The ability to take advantage of new business dynamics or marketing methods or to cope with the responsibility of actually understanding what clients value and need from advisers comes down to one simple, and age old, criteria: the individual advisers attitude.
It is the attitude to change…the desire to be different and to create new ways of doing things and to meet new people and to have different experiences….“the desire for something different” which separates the old dogs and the young ones. “Old” and “young” in this business is not a demographic definition. I would contend thaty the majority of the most innovative thinkers and earliest adopters of tech or new business methodologies in the industry are seasoned veterans with decades of practice under their belts. They are not resistant to change…they seek it out. They are restlessly relentless in their pursuit of being better and smarter and more effective.
Age or years in the business are in themselves no excuse for not being able to learn new tricks. Resistance to learning is an attitude problem. It requires an attitude adjustment. And THAT applies to young people as much as it does to older people.
All progress in society begins with someone’s dissatisfaction with the status quo, and it is the same for advisers running their own businesses.
Progress begins with dissatisfaction with the status quo.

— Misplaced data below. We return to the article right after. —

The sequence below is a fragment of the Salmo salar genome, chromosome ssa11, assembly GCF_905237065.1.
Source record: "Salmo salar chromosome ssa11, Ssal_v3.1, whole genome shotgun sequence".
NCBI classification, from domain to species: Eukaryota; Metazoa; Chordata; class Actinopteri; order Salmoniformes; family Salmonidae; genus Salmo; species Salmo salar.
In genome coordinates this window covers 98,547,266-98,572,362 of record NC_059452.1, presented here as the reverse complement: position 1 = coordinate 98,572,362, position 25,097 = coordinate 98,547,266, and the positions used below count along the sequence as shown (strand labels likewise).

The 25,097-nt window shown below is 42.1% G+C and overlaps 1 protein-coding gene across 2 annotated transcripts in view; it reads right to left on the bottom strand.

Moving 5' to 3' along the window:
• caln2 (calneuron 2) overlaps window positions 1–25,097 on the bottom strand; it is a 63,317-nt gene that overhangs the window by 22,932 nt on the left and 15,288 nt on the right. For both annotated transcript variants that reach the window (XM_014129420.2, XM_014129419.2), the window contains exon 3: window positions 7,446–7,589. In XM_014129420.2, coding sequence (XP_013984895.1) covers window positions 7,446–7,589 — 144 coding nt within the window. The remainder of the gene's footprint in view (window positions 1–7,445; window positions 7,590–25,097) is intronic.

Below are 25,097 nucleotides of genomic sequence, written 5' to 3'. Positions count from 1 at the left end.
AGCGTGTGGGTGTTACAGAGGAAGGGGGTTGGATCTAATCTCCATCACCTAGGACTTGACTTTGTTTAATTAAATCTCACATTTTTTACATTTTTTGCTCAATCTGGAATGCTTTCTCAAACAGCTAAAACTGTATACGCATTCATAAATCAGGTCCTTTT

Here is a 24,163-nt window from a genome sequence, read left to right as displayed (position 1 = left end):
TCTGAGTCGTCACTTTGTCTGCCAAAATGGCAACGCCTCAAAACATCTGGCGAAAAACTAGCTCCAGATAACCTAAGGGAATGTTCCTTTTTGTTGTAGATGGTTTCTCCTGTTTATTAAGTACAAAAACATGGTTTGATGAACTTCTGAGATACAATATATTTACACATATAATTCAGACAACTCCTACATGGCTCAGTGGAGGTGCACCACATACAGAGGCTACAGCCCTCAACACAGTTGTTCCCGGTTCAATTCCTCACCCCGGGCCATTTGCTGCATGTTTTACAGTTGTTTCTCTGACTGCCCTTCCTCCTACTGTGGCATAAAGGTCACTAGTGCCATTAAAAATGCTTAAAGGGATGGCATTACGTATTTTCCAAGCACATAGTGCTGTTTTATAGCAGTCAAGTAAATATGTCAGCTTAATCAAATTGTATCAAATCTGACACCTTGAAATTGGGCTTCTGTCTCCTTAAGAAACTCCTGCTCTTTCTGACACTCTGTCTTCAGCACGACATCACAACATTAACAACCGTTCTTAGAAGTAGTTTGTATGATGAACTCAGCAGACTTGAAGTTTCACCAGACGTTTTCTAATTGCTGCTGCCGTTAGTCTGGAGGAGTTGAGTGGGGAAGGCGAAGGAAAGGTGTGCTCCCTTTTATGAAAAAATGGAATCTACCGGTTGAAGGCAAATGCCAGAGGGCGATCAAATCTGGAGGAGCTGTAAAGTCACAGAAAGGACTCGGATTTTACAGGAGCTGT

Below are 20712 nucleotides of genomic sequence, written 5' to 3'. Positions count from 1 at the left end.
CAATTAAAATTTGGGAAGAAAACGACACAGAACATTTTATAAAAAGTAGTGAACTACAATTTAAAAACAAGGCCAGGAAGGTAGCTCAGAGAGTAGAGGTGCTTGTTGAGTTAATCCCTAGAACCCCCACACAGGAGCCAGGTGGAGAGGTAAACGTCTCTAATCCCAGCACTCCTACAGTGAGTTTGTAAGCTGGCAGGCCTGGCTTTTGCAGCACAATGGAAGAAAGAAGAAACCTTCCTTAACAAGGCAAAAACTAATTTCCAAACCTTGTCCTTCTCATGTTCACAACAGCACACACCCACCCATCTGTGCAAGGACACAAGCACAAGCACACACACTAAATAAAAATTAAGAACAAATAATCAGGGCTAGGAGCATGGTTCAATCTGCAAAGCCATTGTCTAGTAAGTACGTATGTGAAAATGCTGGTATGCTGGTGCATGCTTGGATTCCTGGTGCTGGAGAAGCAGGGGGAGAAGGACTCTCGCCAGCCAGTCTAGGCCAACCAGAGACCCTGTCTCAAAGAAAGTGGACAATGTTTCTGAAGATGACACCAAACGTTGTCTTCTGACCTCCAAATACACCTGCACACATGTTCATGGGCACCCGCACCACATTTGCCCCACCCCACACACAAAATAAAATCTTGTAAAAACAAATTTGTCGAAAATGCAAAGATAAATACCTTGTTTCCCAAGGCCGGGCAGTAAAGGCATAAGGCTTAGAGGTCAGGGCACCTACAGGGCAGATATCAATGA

Many advisers have been comfortable and fervently wished for the status quo to remain exactly that: they want the industry to remain as it was. Well too bad. In a whirlwind few months the business world just changed forever. It won’t go back to what it was. It can’t go back to what it was….consumers won’t allow that. We shouldn’t want that either.
Those “old dogs” hanging on to the glory days are definitely the most challenged by the new world order. Their choice is to evolve with or ahead of it, or become rapidly irrelevant. Whatever. The world will move on regardless or what they want.
So here is the tip for incumbent advisers who want to grow, but have found themselves well settled into a pattern of doing business which is largely unchanged for some years: change your mindset. Next tip: shake it up; do some different things. Learn some new tricks. Embrace the opportunity of having to figure out how to run meetings differently, or manage client conversations in entirely new directions. Or how to work differently with support staff and industry stakeholders. These two things – changing the attitude and then shaking it up – are the pathway to the future.
Simply trying something new – learning some new tricks – leads to innovation and evolution. It opens up creative thinking and imagination. Theirein lies the real thinking and attitudinal shift that leads to prosperity. And that all begins with the advisers attitude.
It is a time of massive change. It is a time of massive stress. It is a time of massive opportunity.